Dexrazoxane pre-treatment protects skinned rat cardiac trabeculae against delayed doxorubicin-induced impairment of crossbridge kinetics

Evert L de Beer, Antonio E Bottone, Maartje C van Rijk, Jolanda van der Velden, Emile E Voest
British Journal of Pharmacology 2002, 135 (7): 1707-14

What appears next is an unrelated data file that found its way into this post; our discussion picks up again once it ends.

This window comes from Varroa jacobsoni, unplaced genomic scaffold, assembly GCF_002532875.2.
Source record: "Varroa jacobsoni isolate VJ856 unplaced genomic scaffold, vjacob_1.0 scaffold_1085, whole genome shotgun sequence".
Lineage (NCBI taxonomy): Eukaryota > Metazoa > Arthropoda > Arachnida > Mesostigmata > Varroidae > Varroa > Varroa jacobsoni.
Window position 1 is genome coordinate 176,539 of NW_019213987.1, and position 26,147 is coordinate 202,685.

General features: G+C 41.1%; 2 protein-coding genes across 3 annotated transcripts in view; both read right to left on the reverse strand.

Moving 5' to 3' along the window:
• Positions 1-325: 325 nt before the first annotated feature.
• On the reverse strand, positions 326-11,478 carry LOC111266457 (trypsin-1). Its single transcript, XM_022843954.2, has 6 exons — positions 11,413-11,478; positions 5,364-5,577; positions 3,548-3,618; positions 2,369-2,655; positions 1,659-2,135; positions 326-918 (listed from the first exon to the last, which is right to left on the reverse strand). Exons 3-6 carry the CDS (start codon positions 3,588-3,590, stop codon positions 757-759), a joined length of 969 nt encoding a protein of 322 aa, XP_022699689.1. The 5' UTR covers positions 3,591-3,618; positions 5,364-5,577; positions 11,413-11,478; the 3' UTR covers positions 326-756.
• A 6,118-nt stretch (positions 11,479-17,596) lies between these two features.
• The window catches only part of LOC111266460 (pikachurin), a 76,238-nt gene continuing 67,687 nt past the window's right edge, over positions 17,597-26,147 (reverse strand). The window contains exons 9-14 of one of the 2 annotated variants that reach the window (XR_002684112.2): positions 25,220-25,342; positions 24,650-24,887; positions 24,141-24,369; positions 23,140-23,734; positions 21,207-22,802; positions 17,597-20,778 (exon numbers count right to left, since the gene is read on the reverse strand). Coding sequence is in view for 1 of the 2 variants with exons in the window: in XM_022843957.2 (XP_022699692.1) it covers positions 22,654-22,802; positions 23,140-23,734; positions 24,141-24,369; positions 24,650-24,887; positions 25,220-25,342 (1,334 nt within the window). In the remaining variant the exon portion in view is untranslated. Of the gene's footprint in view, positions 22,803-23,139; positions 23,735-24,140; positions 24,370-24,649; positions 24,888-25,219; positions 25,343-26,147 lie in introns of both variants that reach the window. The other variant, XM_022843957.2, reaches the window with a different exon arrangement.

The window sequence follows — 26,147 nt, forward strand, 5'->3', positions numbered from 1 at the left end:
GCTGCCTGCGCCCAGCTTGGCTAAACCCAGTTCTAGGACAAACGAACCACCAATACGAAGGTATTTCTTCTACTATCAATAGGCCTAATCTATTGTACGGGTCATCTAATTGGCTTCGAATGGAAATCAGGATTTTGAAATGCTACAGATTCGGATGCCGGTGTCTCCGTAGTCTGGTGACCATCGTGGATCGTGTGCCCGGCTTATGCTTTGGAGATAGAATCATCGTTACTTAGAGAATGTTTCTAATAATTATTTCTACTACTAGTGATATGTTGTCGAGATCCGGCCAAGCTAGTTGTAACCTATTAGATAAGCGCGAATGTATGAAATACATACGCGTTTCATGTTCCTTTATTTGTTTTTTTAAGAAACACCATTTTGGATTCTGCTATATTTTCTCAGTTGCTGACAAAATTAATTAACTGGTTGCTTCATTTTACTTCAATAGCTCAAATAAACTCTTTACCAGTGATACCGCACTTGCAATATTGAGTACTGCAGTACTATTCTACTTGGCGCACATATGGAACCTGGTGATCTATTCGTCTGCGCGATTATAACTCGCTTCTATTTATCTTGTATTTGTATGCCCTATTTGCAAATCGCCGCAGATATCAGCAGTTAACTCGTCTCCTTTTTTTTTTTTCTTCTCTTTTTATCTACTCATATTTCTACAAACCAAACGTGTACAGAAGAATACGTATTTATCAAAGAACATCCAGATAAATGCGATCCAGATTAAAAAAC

1. Dexrazoxane (DXR, ICRF-187) has been shown both in animal studies and clinical trials to provide a substantial cardioprotection when co-administered with anthracycline drugs like Doxorubicin (DOX). In a previous study, we showed that chronic DOX treatment in rats is associated with a clear impairment of the crossbridge kinetics and shift in myosin iso-enzymes. 2. The present study was adopted to investigate whether the cardioprotective action of DXR involves preservation of the normal actin-myosin interaction. Rats were treated for 4 weeks with either DOX at a weekly dose of 2 mg kg(-1) (i.v.), or were pre-injected with DXR (40 mg kg(-1), i.v.) at a 20 : 1 dose ratio 30 min prior to the DOX infusion. Rats receiving saline or DXR alone were included in the experiments. Cardiac trabeculae were isolated 4 weeks after the last infusion and were skinned with detergent. 3. Crossbridge turnover kinetics were studied after application of rapid length perturbations of varying amplitudes in Ca(2+)-activated preparations. DXR treatment offered a significant protection against the DOX-induced impairment of the crossbridge kinetics in isolated cardiac trabeculae. Time constants describing transitions between different crossbridge states were restored to normal in both the quick release protocol and the slack-test. DXR prevented the shift from the 'high ATPase' alpha-myosin heavy chain (MHC) isoform towards the 'low-ATPase' beta-MHC isoform in the ventricles. 4. We conclude that pre-administration of DXR in rats greatly reduces the deleterious effects of chronic DOX treatment on the trabecular actin - myosin crossbridge cycle. Preventing direct deleterious effects on the actin - myosin crossbridge system may provide a new target for preventing or reducing DOX-related cardiotoxicity and may enable patients to continue the treatment beyond currently imposed limits.

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